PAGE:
June 13, 2000
MEDICAL PRIVACY AMENDMENT
HON. RON PAUL
Mr. PAUL. Mr. Chairman, I offer an amendment.
The CHAIRMAN pro tempore. The Clerk will designate the amendment.
The text of the amendment is as follows:
Amendment No. 3 offered by Mr. Paul:
At the end of the bill, insert after the last section (preceding the short title) the following new section:
Sec. XX. None of the funds made available in this Act may be used to promulgate or adopt any final standard under section 1173(b) of the Social Security Act (42 U.S.C. 1320d-2(b)).
The CHAIRMAN pro tempore. Pursuant to the order of the House of Monday, June 12, 2000, the gentleman from Texas (Mr. Paul) and a Member opposed each will control 5 minutes.
The Chair recognizes the gentleman from Texas (Mr. Paul).
Mr. PAUL. Mr. Chairman, I yield myself such time as I may consume.
(Mr. PAUL asked and was given permission to revise and extend his remarks.)
Mr. PAUL. Mr. Chairman, this amendment says that none of the funds in this appropriation can be used for implementing a uniform medical identifier. It is a privacy amendment. It was in the bill in 1998 and 1999. I think it would be a good idea to have it in this year's bill.
This comes from authority granted in the Health Insurance Portability Act of 1996 and it was designed to establish a medical data bank. But because many, on both sides of the aisle, have objected to this invasion of privacy to set up a medical data bank, there has been some resistance to this. Although the removal of the authority would be the proper way to solve this problem once and for all, I think that it would be very appropriate to continue the policy of not permitting any Federal funding to be spent on developing this universal medical identifier, which by all indications would be our Social Security numbers.
Many people object to this invasion of privacy. They do not place full trust in the U.S. Congress and in the U.S. Government to protect our privacy. Many say that this would not be an invasion of privacy and there would be some strict rules and regulations about how this medical information would be used, but that is not enough reassurance.
As a physician, I can tell my colleagues that this form of invasion of our medical privacy will not serve us well in medical care. What it leads to is incomplete and inaccurate medical records, because it becomes known to the patient as well as the physician that once this information is accumulated that it might get in the hands of the politicians and used for reasons other than for medical care, I think, it could damage medical care endangered from having a medical data bank set up.
The American people have spoken out strongly in recent years about their invasion of privacy. There was a proposal to implement a know-your-customer bank regulations. These were soundly rejected by the people, and I think that this same sentiment applies to the medical data bank. Also, efforts to establish a national identification card for the American people has not met with a great deal of acceptance with the American people.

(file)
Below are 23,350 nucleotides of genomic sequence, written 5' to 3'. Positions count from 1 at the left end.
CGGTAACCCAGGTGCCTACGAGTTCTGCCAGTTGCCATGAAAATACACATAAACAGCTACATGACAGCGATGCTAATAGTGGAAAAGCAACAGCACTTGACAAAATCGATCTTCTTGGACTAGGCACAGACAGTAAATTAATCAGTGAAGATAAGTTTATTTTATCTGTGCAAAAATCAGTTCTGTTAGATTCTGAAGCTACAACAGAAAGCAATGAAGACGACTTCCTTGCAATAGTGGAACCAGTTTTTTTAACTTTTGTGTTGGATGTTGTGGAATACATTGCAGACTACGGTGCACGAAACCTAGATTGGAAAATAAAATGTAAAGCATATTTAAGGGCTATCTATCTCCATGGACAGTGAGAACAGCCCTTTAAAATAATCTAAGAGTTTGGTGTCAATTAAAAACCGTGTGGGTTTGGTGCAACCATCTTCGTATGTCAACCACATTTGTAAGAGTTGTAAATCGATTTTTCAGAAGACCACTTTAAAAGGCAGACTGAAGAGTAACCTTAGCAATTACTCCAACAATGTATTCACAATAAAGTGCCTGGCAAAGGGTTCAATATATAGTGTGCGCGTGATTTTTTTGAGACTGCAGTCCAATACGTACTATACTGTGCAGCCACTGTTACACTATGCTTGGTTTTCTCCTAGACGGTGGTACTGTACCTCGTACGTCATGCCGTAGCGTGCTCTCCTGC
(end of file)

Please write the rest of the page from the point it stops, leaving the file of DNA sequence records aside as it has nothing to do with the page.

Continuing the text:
So my effort here in limiting this development of a universal medical identifier is to keep the Federal Government out of this business. It is too easy for abuse of this type of information to occur. We have heard that the various administrations over the years have abused records kept in the IRS as well as the FBI. This would just be another source of information that individuals could use in a negative fashion.
I believe it is a fallacy for those who promote the setting up of a universal medical identifier and a universal medical data bank that it is an effort to simplify the process, to streamline the system, to make government more efficient, to facilitate medical research. It has also been said this could be used in law enforcement. But just think about this. If these records can be turned over without the approval of the patient to law enforcement, it really, quite clearly, is a violation of the fifth amendment of self-incrimination. So this idea that this medical bank might be beneficial for law enforcement is rather scary and something that we should prevent.
Already, under authority that was given to Health and Human Services, they have started to draw up regulations which regulate privacy matters, not so much the medical data bank but in other areas. The other thing that concerns me a great deal is these medical regulations that have been proposed not only deal with the privacy of somebody that may be receiving medical care from Medicare but also in the private sector.